Now, let's examine what to do from here. If the market valuation goes up such that the S&P 500 is now 90% of the GDP, the matrix would suggest we trim our debt capacity to 18% and pay down some debt with free cash flow, which could be dividends, ordinary income, etc. Conversely, if the market falls another 10% revealing correction of 50% off its high, another trigger point is met whereby short-term value and long-term value are present and the end result is the ability to buy more stock at cheaper prices. Here the debt capacity level suggested by the matrix would be 25%, or $87,500.
Realistically, little debt will be used unless severe valuations are present. For example, when the market corrected significantly in 2009, the max leverage capacity would have been maybe around 35%.
Keep in mind that this matrix is simply an example of a leverage matrix and should not be used as a concrete guideline to your own investing decisions. Your risk profile as well as investment goals should be taken into account before making any long-term investing decision.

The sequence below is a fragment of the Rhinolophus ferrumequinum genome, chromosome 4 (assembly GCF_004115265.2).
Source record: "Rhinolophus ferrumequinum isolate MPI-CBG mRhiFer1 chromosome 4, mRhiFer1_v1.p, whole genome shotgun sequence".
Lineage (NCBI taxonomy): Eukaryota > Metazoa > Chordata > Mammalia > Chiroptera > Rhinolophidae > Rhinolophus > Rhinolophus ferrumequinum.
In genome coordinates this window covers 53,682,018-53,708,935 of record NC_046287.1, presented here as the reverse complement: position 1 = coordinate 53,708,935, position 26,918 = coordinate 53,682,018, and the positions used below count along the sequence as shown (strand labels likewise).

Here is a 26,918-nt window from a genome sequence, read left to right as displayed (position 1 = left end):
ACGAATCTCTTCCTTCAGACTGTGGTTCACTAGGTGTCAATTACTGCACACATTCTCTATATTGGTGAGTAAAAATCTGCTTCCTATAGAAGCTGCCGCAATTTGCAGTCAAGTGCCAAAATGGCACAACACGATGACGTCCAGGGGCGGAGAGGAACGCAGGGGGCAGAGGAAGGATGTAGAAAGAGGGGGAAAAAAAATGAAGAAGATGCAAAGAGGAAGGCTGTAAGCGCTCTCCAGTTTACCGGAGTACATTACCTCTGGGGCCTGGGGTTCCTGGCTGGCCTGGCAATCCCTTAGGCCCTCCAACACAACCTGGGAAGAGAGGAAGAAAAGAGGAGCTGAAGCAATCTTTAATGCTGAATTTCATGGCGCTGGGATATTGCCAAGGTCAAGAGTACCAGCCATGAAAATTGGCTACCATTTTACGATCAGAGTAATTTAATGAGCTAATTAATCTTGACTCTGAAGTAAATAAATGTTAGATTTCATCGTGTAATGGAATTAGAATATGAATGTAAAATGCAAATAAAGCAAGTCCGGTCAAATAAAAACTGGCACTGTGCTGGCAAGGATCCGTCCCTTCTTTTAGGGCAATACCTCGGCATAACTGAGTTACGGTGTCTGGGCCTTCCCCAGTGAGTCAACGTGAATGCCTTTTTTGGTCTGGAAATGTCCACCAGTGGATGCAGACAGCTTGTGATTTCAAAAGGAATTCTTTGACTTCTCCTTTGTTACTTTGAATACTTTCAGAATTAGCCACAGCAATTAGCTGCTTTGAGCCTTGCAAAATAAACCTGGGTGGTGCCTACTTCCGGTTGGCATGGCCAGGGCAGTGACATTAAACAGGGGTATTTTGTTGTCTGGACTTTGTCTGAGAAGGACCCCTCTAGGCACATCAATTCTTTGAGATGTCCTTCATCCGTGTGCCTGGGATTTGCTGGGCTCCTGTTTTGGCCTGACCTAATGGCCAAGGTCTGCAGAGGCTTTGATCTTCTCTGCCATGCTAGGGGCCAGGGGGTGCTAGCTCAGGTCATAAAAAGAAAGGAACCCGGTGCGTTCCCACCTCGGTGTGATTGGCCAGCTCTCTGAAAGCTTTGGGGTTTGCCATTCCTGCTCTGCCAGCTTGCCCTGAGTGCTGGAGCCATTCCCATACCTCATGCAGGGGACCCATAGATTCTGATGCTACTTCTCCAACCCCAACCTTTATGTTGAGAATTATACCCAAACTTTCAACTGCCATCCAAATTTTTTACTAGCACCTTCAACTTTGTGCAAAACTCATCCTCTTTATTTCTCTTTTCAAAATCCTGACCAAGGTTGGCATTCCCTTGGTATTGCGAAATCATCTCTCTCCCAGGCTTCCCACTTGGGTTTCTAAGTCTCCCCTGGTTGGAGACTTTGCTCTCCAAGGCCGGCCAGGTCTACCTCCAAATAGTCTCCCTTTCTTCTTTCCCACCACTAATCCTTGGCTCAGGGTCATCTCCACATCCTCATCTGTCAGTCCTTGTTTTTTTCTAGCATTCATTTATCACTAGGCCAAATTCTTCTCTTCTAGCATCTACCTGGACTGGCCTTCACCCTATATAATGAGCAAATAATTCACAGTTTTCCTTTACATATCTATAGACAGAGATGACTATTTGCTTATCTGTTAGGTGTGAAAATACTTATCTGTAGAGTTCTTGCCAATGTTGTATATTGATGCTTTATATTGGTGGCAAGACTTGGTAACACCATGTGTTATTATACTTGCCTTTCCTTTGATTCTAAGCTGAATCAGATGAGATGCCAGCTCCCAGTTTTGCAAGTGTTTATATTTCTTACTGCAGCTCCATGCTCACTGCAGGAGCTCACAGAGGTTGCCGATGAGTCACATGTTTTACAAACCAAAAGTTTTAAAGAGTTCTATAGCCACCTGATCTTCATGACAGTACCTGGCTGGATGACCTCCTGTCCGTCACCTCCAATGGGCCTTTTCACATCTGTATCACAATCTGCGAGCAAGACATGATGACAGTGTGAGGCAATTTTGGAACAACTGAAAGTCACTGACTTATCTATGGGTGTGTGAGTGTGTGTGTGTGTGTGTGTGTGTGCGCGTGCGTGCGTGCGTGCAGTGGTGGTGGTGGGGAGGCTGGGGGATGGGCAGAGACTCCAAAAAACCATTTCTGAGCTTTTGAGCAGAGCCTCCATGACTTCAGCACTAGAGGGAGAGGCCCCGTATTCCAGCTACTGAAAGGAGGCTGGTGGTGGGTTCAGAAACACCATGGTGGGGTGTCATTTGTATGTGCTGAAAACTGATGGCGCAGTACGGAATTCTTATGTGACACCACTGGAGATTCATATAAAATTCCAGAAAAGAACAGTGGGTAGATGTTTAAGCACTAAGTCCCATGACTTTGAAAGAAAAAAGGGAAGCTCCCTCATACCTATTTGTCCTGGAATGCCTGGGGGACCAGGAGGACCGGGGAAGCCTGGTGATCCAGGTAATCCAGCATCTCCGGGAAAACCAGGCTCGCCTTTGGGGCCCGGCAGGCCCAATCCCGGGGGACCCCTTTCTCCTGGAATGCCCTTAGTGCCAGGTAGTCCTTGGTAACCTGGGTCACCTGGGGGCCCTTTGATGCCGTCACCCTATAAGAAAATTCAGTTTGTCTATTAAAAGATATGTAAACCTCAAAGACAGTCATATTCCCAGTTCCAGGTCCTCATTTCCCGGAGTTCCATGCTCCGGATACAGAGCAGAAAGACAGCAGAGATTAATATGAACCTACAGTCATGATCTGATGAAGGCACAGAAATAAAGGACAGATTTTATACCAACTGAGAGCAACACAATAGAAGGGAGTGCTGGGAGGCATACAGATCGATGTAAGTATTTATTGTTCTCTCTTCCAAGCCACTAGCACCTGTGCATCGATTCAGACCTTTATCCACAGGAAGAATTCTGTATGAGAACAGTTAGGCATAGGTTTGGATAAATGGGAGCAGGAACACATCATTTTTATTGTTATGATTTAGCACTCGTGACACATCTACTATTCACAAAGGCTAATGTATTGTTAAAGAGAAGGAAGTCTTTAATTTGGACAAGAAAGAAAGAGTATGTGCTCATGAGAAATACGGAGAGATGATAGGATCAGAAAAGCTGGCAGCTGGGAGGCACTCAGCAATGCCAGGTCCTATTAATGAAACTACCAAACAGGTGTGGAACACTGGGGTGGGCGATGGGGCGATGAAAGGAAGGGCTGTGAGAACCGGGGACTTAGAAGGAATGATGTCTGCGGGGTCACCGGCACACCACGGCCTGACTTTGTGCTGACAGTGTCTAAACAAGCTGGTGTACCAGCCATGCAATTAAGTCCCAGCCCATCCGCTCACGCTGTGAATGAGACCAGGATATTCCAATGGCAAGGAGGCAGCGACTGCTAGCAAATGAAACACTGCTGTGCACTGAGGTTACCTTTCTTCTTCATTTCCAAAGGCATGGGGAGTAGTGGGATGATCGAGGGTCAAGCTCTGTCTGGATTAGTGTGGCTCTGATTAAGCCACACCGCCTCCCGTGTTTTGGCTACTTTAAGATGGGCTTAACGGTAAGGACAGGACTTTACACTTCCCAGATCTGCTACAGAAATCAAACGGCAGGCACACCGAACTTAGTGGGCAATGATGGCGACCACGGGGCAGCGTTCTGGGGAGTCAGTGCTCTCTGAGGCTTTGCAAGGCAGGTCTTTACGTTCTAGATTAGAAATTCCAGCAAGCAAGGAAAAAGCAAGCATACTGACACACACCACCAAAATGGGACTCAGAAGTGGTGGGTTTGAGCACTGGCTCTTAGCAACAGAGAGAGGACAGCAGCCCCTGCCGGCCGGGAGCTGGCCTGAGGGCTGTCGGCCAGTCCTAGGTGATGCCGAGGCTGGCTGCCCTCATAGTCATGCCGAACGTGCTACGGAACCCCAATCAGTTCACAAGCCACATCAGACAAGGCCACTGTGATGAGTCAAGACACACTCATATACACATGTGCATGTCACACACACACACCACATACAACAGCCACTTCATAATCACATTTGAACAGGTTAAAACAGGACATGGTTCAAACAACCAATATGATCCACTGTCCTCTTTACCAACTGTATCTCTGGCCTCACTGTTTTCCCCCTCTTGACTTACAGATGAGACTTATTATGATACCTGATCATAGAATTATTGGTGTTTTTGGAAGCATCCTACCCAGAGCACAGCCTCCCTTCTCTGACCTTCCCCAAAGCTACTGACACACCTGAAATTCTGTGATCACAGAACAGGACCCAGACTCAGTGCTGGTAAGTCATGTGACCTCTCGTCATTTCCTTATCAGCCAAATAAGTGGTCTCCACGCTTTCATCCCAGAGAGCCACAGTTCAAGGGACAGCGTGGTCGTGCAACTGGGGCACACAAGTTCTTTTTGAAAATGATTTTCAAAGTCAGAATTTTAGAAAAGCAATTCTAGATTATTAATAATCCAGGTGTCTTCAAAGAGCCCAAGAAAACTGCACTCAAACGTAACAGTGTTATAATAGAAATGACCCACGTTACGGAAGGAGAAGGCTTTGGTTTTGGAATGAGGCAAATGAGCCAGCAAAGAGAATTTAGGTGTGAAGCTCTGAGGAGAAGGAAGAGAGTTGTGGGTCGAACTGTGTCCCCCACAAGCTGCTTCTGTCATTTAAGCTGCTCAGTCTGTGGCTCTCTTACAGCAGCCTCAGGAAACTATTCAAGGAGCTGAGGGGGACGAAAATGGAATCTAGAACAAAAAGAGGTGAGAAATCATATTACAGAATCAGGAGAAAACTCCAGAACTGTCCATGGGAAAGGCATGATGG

The Advantages of This Strategy
This strategy works because you are optimizing leverage by letting the market fall before you invest, giving you extra cushion on top of the line of credit. As the market rises, pay down the home equity line of credit. As the market falls, pull down on the line of credit and invest. The interest expense is tax deductible against investment income. Looking at simple after-tax expected rates of return – historically, these are 9% in the market versus maybe 1% over the consumer price index (CPI) investment interest expense. The key is to keep leverage moderate in order to ride out fluctuation in these expected rates of after-tax return. The investment trade looks good if the market is not overvalued, which is accounted for in your S&P/GDP measure, and after 10% corrections.
Use leverage wisely by having exposure in a silo via a home equity line of credit without other leverage. Using leverage in this capacity is opportunistic and could lead to much higher after-tax returns to enhance portfolio growth.
For related reading, check out The Leverage Cliff: Watch Your Step and Why Leveraged Investments Sinks And How They Can Recover.